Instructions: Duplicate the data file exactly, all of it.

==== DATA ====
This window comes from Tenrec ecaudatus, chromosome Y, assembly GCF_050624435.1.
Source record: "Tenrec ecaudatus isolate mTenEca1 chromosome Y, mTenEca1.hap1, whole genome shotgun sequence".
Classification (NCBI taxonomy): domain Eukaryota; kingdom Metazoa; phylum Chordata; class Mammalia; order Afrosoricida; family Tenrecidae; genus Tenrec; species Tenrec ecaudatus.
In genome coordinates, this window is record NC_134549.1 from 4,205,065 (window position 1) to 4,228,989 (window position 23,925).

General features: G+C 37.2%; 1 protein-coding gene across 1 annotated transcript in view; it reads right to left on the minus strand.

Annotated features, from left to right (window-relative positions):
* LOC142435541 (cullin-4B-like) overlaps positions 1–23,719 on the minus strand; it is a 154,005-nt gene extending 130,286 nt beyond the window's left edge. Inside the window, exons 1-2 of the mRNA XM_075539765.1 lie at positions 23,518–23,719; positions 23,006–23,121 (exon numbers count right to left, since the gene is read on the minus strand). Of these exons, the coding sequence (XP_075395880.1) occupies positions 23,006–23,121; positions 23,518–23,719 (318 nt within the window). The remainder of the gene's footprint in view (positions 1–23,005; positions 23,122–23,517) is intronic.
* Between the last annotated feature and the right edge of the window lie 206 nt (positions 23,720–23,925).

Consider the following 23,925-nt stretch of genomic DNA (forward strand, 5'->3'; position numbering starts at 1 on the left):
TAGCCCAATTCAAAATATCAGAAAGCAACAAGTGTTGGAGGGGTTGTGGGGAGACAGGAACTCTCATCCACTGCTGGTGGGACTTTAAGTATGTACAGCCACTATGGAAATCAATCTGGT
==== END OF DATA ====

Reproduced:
This window comes from Tenrec ecaudatus, chromosome Y, assembly GCF_050624435.1.
Source record: "Tenrec ecaudatus isolate mTenEca1 chromosome Y, mTenEca1.hap1, whole genome shotgun sequence".
Classification (NCBI taxonomy): domain Eukaryota; kingdom Metazoa; phylum Chordata; class Mammalia; order Afrosoricida; family Tenrecidae; genus Tenrec; species Tenrec ecaudatus.
In genome coordinates, this window is record NC_134549.1 from 4,205,065 (window position 1) to 4,228,989 (window position 23,925).

General features: G+C 37.2%; 1 protein-coding gene across 1 annotated transcript in view; it reads right to left on the minus strand.

Annotated features, from left to right (window-relative positions):
* LOC142435541 (cullin-4B-like) overlaps positions 1–23,719 on the minus strand; it is a 154,005-nt gene extending 130,286 nt beyond the window's left edge. Inside the window, exons 1-2 of the mRNA XM_075539765.1 lie at positions 23,518–23,719; positions 23,006–23,121 (exon numbers count right to left, since the gene is read on the minus strand). Of these exons, the coding sequence (XP_075395880.1) occupies positions 23,006–23,121; positions 23,518–23,719 (318 nt within the window). The remainder of the gene's footprint in view (positions 1–23,005; positions 23,122–23,517) is intronic.
* Between the last annotated feature and the right edge of the window lie 206 nt (positions 23,720–23,925).

Consider the following 23,925-nt stretch of genomic DNA (forward strand, 5'->3'; position numbering starts at 1 on the left):
TAGCCCAATTCAAAATATCAGAAAGCAACAAGTGTTGGAGGGGTTGTGGGGAGACAGGAACTCTCATCCACTGCTGGTGGGACTTTAAGTATGTACAGCCACTATGGAAATCAATCTGGT